Author Topic: TECH: Paper Tech  (Read 15295 times)

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loebtmc

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Paper Tech
« Reply #15 on: Mar 01, 2005, 01:01 pm »
I have paper tech'd at all kinds of union houses - LORT, HAT, SPT, TYA, URTA, etc - and I never came from nor dealt w folks out of university (well, except my one URTA experience) - no it isn't universal, but it had been more than 50% of the time for me - and I do a lot in the smaller houses out in the regions - tho I will say that Sacramento Theater Co didn't do one....

cuz it saves them time and money if the director and designers know what they each expect before we get to dry tech.  (And yes, it's one more non OT piece of the day the SM includes in our oh-so-huge bump - but it makes dry and wet techs so much easier.)

Kat

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Paper Tech
« Reply #16 on: Mar 07, 2005, 12:56 pm »
Thank you for the answer. I have done techs like that, but never heard that term..odd. Have a good one!! ~Kat
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gotracigo

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Re: TECH: Paper Tech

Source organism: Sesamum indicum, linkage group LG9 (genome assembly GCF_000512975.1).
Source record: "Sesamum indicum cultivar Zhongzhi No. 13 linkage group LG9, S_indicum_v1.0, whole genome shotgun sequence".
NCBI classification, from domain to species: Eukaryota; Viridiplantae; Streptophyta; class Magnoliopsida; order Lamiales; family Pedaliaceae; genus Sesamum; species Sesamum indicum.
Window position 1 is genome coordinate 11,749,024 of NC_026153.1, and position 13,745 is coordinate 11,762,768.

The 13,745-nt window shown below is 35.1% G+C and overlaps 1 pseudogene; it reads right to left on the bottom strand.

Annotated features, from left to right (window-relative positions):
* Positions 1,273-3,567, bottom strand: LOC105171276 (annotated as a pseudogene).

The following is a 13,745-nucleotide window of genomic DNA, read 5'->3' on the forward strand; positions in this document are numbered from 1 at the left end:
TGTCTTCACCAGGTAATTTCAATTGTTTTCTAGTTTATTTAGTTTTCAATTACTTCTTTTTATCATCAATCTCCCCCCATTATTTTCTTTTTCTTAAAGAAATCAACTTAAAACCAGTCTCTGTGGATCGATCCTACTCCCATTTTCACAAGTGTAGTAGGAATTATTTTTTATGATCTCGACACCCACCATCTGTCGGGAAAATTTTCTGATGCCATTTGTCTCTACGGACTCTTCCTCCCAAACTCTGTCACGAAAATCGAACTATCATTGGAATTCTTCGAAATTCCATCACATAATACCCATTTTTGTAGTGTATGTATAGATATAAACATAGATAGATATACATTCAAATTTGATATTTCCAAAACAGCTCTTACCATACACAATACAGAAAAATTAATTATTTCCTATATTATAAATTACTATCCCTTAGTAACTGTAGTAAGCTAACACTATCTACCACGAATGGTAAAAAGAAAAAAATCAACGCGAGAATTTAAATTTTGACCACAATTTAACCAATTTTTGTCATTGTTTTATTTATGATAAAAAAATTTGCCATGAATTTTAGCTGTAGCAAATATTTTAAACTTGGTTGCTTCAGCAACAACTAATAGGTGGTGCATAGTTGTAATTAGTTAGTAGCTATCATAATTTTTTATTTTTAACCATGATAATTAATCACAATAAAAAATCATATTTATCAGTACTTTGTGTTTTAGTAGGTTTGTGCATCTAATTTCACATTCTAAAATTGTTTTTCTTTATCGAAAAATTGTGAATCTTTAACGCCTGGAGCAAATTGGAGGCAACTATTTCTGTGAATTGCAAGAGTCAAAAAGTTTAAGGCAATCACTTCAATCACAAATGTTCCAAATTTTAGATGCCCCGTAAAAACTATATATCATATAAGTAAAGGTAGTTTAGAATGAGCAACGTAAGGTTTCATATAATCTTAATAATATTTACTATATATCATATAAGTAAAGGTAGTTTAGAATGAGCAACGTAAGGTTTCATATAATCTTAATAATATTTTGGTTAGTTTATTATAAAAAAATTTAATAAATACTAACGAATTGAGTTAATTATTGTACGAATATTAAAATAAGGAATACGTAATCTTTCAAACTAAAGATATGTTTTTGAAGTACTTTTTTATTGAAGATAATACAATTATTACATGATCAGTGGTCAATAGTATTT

« Reply #17 on: Mar 20, 2012, 11:51 am »
I was just back-reading this thread since I left a meeting this morning where we scheduled a paper tech.  I know it's uncommon outside of University settings, so I'm just unclear as to why we, as University theatre programs, continue to do them.  We should be teaching Stage Managers to glean information from the rehearsal process and communicate them to the design team, and we should be preparing SM's to work quickly and synthesize multiple pieces of information into a cueing sequence. Right?

I'm frustrated by the amount of time designers think they need for paper tech, and am trying to gauge if I'm having an unreasonable response to their requests.  When I stage managed professionally, there was never the time or money to make this happen, so I'm interested in hearing people's opinions:

Are paper techs desirable and useful in all environments, and it's the luxury of the University setting which allows for them, and therefore I should support it and foster it and get on board for however long they might take?

Or, since paper techs are not common in professional settings, is it better to eliminate them in University settings so as not to train SM's into that false sense of security of having time to discuss each cue?

I would *love* other SM's and PM's feedback.  Thanks.
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loebtmc

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Re: TECH: Paper Tech
« Reply #18 on: Mar 20, 2012, 12:17 pm »
Paper techs are used most often when a dry tech isn't gonna happen - it's a chance for director and LD/SD to discuss where and when each of them sees or specifically wants to see things. No, it isn't universal, but it is done professionally and, even when not done, it's useful as a prep for the SM to do it themselves since we've been in the rehearsal and know where the director has said things like "light shift" or "underscore" that sometimes isn't obvious or hasn't been translated to the designer.

gotracigo

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Re: TECH: Paper Tech